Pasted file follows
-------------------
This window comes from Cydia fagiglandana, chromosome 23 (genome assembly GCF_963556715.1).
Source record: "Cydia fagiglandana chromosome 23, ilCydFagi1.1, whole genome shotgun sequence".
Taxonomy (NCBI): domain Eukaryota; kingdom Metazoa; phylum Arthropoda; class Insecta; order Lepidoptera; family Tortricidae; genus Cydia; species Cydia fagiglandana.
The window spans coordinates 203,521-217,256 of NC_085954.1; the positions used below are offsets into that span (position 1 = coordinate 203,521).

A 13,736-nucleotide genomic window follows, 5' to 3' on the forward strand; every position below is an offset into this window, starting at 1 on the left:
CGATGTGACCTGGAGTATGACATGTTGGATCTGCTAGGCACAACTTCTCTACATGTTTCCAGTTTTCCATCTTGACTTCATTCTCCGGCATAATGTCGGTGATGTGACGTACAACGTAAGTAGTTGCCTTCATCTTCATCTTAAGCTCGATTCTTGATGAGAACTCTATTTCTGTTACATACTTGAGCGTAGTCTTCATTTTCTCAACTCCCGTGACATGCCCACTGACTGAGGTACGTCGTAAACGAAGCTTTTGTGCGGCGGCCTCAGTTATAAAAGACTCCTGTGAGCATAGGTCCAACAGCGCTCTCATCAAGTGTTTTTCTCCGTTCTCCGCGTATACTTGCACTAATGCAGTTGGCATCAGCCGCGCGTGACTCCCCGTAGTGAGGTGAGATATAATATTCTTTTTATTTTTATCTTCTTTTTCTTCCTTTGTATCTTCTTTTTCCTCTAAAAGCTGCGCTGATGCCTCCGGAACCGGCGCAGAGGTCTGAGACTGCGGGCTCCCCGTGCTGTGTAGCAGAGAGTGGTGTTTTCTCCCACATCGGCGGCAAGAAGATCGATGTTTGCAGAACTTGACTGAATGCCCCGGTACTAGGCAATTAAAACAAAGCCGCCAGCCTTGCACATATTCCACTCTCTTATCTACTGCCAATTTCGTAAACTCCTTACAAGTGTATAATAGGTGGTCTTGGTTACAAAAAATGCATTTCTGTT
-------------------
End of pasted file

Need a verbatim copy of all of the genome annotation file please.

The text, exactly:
This window comes from Cydia fagiglandana, chromosome 23 (genome assembly GCF_963556715.1).
Source record: "Cydia fagiglandana chromosome 23, ilCydFagi1.1, whole genome shotgun sequence".
Taxonomy (NCBI): domain Eukaryota; kingdom Metazoa; phylum Arthropoda; class Insecta; order Lepidoptera; family Tortricidae; genus Cydia; species Cydia fagiglandana.
The window spans coordinates 203,521-217,256 of NC_085954.1; the positions used below are offsets into that span (position 1 = coordinate 203,521).

A 13,736-nucleotide genomic window follows, 5' to 3' on the forward strand; every position below is an offset into this window, starting at 1 on the left:
CGATGTGACCTGGAGTATGACATGTTGGATCTGCTAGGCACAACTTCTCTACATGTTTCCAGTTTTCCATCTTGACTTCATTCTCCGGCATAATGTCGGTGATGTGACGTACAACGTAAGTAGTTGCCTTCATCTTCATCTTAAGCTCGATTCTTGATGAGAACTCTATTTCTGTTACATACTTGAGCGTAGTCTTCATTTTCTCAACTCCCGTGACATGCCCACTGACTGAGGTACGTCGTAAACGAAGCTTTTGTGCGGCGGCCTCAGTTATAAAAGACTCCTGTGAGCATAGGTCCAACAGCGCTCTCATCAAGTGTTTTTCTCCGTTCTCCGCGTATACTTGCACTAATGCAGTTGGCATCAGCCGCGCGTGACTCCCCGTAGTGAGGTGAGATATAATATTCTTTTTATTTTTATCTTCTTTTTCTTCCTTTGTATCTTCTTTTTCCTCTAAAAGCTGCGCTGATGCCTCCGGAACCGGCGCAGAGGTCTGAGACTGCGGGCTCCCCGTGCTGTGTAGCAGAGAGTGGTGTTTTCTCCCACATCGGCGGCAAGAAGATCGATGTTTGCAGAACTTGACTGAATGCCCCGGTACTAGGCAATTAAAACAAAGCCGCCAGCCTTGCACATATTCCACTCTCTTATCTACTGCCAATTTCGTAAACTCCTTACAAGTGTATAATAGGTGGTCTTGGTTACAAAAAATGCATTTCTGTT